Increase the amount of salt you use if you’re fermenting at temperatures higher than ideal. If you are measuring your salt, use a heaping tablespoon rather than a level tablespoon.

5. Make an anaerobic environment

To grow, mold needs air. Mold cannot enter your ferment if you keep it below the brine and use some sort of airlock. This way, you can control the environment where fermentation is taking place.

6. Make use of fresh, premium ingredients

Fresh vegetables contain less mold than vegetables that are beginning to go bad. Use incredibly fresh vegetables to give the good bacteria a competitive edge.

7. Use an airtight container

Mason jars should be tightly sealed, and if using a crock, put a plate, cloth, or cloth secured with a rubber band on top to deter flies.

Put the cabbage in a lot of salty water, then squash it down at least once every day to let the air out.

SEE: What Causes Red Mold On Bread?

How to keep sauerkraut fresh


You can prevent your salad from going bad and staying fresh in several ways. These methods will aid in the preservation of your sauerkraut.


  • Sauerkraut should be added to a stovetop pot and simmered. Then stop before the liquid boils.
  • Make sure there are no cracks in the canning jars.
  • Canning jars should be cleaned and warmed up in the dishwasher.
  • With about a 1/2 inch of space left between the sauerkraut and the jar’s top, pour hot sauerkraut into the preheated jars. To prevent the sauerkraut from drying out, pour a lot of juice into the jar. Seal the jars.
  • Braise the sauerkraut jars for 20 minutes per quart in a water bath canner that has been heated to 212 degrees Fahrenheit. Make sure there are 2 to 3 inches of water over the jars.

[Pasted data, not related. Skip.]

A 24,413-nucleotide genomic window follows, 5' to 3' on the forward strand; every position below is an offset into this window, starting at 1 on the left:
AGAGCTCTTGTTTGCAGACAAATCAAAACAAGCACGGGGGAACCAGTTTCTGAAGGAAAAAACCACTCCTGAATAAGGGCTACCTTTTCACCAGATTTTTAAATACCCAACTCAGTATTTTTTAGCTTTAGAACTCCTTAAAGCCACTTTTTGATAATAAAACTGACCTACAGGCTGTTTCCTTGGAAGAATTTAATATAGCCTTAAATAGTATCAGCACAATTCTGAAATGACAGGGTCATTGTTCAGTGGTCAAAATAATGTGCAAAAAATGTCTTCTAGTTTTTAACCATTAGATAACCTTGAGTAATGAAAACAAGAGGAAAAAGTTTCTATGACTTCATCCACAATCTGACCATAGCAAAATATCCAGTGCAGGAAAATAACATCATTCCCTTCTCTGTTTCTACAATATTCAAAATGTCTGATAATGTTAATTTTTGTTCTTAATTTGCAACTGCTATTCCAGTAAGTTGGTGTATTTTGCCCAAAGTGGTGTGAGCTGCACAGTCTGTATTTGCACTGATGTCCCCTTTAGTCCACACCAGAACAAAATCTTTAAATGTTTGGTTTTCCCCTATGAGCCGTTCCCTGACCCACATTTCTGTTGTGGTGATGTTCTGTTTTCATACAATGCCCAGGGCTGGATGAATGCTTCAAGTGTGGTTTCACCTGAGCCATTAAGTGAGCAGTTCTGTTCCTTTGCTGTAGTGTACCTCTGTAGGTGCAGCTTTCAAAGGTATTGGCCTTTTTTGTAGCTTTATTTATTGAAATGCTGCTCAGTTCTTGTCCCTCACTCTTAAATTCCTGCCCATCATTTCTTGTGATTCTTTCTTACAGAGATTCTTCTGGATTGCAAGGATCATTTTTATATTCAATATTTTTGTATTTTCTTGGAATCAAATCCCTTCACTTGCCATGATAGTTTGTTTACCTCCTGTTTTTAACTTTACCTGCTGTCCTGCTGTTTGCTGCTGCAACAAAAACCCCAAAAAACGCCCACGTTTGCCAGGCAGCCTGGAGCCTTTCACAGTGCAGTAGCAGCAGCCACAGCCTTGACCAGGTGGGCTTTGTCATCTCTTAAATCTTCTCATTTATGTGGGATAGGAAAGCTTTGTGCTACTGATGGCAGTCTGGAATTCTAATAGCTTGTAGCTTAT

• Give the jars five minutes to cool.
  • Using a jar lifter, remove the jars from the canner.
  • The jars should be left on the stove or a biscuit wire rack to cool.

SEE: Causes Of Moldy Chocolate & Prevention


  • Put sauerkraut in freezer bags or jars. To prevent air from entering, tightly close the jar or bag.
  • Put a date on the jar or bag’s label. In the refrigerator, sauerkraut can last up to three months without going bad. You can recall the bag’s age better if you date it.
  • Put the sauerkraut container or freezer bag on a shelf inside your refrigerator.


  • Sauerkraut should be placed in freezer bags or any other freezer-safe container. To prevent spills, leave a gap of about 1.5 inches between the sauerkraut and the container’s top.
  • Lock the freezer bag or container shut. Ensure that no air enters or exits.
  • Place the container on a shelf in your freezer. The sauerkraut should last for a very long time.

SEE: Does Cinnamon Go Bad and Start to Mold?


Is sauerkraut good for you to eat?

Yes, it is. Probiotics found in sauerkraut can help your gut health overall. Sauerkraut is a fantastic food that helps with digestion because of this combination.

Does sauerkraut make you poop?

A fermented cabbage dish called sauerkraut contains good bacteria that may improve gut health and ease constipation. Therefore, you could say it causes you to poop more often.

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What tastes good with sauerkraut?

Consider serving it with some crusty bread and aged gouda. Avocado toast consists of whole grain bread, sliced avocado, and sauerkraut. Or Hamburgers and meatless burgers topped with melted Swiss cheese and sauerkraut.

Is white mold okay on sauerkraut?

Yes, white mold is normal. If you notice this, you should skim the mold off the salad.

A whitish sprout covering the ferment’s surface is often referred to as “scum.” It may be wild yeasts growing that have access to air on the brine’s surface.

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Since fermentation is a form of preservation, sauerkraut, which is made of pulverized cabbage covered in salt and allowed to ferment, naturally preserves itself.

However, the salad will slowly begin to go bad and become unhealthy, which may result in molds and contamination if left unattended or under-preserved.

Therefore, if you enjoy sauerkraut so much, make sure it is stored properly. To help maintain your salad’s freshness, you can use one of the fantastic conserving and preventative measures highlighted in this article.

Meanwhile, if you accidentally ate contaminated or bad sauerkraut, you need to see your doctor right away.

Thanks for reading.